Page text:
“My wish is that the Philippine government offer incentives to move our assets from overseas back to the Philippines. There are a lot of deterrents. To transfer funds from overseas to the Philippines involve charges and fees about 3 percent if one uses reputable banks. Using door to door is more attractive except that, due to strict government regulations, allowable funds for transfer is limited.
“On my trip to Sydney last year, the allowable amount was only $3,000 per week. A$6,000 after a two-week stay is not enough for a year's living expenses, supplemented by my SSS pension of 4,000 pesos.
“A huge deterrent to sending money from overseas for investment is the 20 percent withholding tax on interest on bank deposits, or any income from financial institutions for that matter. Income on deposits is almost non-existent, and then, that small income is reduced by 20 percent.
“An Australian retiree pays income tax only when one's income reaches A$30,000. If your income is below that, you don't have to pay any tax.
Not friendly for seniors
“The Philippines is not a friendly country for people 65 years old and above. I once applied for a credit card with a large bank I had large deposits with, and I was not approved because I was, well, too old. I also once applied for a contract cell phone and, again, my application was not approved, in spite of showing my bank deposits to show I can afford to pay the monthly fee.
“I said I had a pension overseas, but I was not about to reveal my financial condition to a cell phone company. I thought that would be an overkill, so I am left to buying phone cards or getting ‘loads’ from my friendly sari-sari store.
“There is a lot of money waiting to be transported to the Philippines, if it is worth taking the move. I see no reason to do it. While a government bond might appear to be attractive, once the 20 percent withholding tax is deducted, we are back to where we started.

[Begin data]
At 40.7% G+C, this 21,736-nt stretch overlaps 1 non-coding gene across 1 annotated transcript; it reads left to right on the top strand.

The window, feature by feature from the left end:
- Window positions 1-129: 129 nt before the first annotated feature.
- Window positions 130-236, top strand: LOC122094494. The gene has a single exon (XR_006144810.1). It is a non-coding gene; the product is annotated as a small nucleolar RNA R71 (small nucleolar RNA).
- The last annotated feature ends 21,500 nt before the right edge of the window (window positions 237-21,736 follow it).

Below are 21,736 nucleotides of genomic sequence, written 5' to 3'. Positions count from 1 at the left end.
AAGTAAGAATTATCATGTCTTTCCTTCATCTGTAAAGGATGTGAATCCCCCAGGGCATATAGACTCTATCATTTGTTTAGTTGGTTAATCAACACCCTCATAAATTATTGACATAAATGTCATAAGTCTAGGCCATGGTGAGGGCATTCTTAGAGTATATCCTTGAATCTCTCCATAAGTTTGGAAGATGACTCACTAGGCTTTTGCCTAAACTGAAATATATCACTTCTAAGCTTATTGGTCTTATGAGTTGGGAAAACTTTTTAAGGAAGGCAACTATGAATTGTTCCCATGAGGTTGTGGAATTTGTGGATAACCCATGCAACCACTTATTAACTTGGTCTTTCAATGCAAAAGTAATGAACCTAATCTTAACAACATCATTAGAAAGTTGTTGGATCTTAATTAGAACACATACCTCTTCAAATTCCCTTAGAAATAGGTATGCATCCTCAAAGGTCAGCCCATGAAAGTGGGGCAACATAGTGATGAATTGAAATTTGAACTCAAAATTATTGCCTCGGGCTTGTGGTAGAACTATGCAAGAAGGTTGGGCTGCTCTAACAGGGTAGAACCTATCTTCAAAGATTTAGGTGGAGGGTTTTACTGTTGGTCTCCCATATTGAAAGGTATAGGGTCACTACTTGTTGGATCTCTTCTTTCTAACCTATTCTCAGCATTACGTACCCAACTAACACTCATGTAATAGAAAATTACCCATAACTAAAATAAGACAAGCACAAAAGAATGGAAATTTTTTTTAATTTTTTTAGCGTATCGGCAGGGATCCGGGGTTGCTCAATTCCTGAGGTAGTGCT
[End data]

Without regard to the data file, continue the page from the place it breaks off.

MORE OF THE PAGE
“While I'm at it, the tourism industry could also benefit from the ‘gray market’ money of retirees, including local retirees. How about offering hotel accommodation discounts to senior citizens as well? That will make me try harder to have holidays in the Philippines.
“I am a keen observer of Philippine politics. The Philippines is not in a good place, from where I sit. I was greatly disappointed that Aquino did not take the opportunity to raise the SSS pension when he had the opportunity. If there's a will there's a way. He had to wait for Duterte to do it.
“Aquino had no heart for the poor. He has no idea how difficult it is to manage on a small pension. His claim to eliminate corruption was a laugh. Never mind, he's gone. Now it's President Duterte's turn. While his concentration on drugs is admirable, his promise to eliminate corruption is nowhere near good enough. Why is it so difficult to eliminate the culture of corruption at the B of Customs? If there's a will, there's a way.
“There, what I want to say is off my chest.
“Oh, I wish to commend the Department of Immigration. I was able to obtain my dual citizenship within one day, with all payments duly receipted, at the right amount. The people in the department who get rich are in other areas of the department, ha ha ha.”